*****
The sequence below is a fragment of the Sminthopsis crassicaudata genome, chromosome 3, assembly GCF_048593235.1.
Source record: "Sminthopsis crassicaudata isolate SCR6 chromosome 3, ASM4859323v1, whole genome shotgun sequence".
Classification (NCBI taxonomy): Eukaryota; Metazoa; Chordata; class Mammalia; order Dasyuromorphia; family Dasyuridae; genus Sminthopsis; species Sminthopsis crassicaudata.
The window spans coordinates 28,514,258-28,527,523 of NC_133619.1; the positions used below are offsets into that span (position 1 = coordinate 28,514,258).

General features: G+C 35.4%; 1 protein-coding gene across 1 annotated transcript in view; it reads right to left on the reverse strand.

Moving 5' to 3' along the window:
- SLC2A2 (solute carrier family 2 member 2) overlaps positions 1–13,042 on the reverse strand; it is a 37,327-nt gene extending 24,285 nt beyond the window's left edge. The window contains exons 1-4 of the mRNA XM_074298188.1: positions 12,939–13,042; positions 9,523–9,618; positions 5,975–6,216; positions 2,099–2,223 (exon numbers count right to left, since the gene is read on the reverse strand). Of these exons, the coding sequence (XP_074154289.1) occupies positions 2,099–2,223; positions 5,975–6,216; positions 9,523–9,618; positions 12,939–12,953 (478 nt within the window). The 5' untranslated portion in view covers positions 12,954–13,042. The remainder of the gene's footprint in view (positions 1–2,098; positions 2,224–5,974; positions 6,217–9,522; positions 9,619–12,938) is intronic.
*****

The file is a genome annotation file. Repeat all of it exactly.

The sequence below is a fragment of the Sminthopsis crassicaudata genome, chromosome 3, assembly GCF_048593235.1.
Source record: "Sminthopsis crassicaudata isolate SCR6 chromosome 3, ASM4859323v1, whole genome shotgun sequence".
Classification (NCBI taxonomy): Eukaryota; Metazoa; Chordata; class Mammalia; order Dasyuromorphia; family Dasyuridae; genus Sminthopsis; species Sminthopsis crassicaudata.
The window spans coordinates 28,514,258-28,527,523 of NC_133619.1; the positions used below are offsets into that span (position 1 = coordinate 28,514,258).

General features: G+C 35.4%; 1 protein-coding gene across 1 annotated transcript in view; it reads right to left on the reverse strand.

Moving 5' to 3' along the window:
- SLC2A2 (solute carrier family 2 member 2) overlaps positions 1–13,042 on the reverse strand; it is a 37,327-nt gene extending 24,285 nt beyond the window's left edge. The window contains exons 1-4 of the mRNA XM_074298188.1: positions 12,939–13,042; positions 9,523–9,618; positions 5,975–6,216; positions 2,099–2,223 (exon numbers count right to left, since the gene is read on the reverse strand). Of these exons, the coding sequence (XP_074154289.1) occupies positions 2,099–2,223; positions 5,975–6,216; positions 9,523–9,618; positions 12,939–12,953 (478 nt within the window). The 5' untranslated portion in view covers positions 12,954–13,042. The remainder of the gene's footprint in view (positions 1–2,098; positions 2,224–5,974; positions 6,217–9,522; positions 9,619–12,938) is intronic.